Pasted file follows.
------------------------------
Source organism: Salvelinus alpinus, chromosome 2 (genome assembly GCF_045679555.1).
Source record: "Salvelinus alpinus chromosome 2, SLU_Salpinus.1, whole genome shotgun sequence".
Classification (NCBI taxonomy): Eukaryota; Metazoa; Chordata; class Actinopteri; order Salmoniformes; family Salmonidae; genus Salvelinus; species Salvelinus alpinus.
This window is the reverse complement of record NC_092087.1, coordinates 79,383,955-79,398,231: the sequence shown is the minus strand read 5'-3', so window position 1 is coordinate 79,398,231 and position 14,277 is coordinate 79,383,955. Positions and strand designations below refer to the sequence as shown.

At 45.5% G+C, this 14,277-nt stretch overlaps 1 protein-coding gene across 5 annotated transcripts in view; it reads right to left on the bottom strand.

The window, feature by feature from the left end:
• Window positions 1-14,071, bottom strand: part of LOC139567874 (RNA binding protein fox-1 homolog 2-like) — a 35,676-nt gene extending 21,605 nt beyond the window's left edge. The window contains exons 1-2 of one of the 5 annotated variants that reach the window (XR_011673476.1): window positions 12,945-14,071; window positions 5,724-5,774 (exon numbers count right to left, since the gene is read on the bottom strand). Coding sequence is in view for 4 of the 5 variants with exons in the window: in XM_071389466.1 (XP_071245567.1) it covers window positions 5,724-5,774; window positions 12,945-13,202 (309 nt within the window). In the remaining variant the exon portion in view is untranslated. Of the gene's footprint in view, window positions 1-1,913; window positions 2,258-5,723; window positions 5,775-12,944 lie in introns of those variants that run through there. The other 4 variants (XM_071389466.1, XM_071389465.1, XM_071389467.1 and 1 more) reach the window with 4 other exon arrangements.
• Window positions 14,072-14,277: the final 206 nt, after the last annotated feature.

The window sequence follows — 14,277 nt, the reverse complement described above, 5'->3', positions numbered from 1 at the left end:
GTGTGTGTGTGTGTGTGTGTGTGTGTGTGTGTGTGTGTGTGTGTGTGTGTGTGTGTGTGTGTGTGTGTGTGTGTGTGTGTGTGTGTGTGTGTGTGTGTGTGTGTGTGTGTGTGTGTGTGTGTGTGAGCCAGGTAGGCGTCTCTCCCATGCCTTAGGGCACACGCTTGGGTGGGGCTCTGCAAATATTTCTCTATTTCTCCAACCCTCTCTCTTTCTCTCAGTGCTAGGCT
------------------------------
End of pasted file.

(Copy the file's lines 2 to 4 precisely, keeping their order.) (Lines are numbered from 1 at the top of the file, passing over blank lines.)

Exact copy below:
Source record: "Salvelinus alpinus chromosome 2, SLU_Salpinus.1, whole genome shotgun sequence".
Classification (NCBI taxonomy): Eukaryota; Metazoa; Chordata; class Actinopteri; order Salmoniformes; family Salmonidae; genus Salvelinus; species Salvelinus alpinus.
This window is the reverse complement of record NC_092087.1, coordinates 79,383,955-79,398,231: the sequence shown is the minus strand read 5'-3', so window position 1 is coordinate 79,398,231 and position 14,277 is coordinate 79,383,955. Positions and strand designations below refer to the sequence as shown.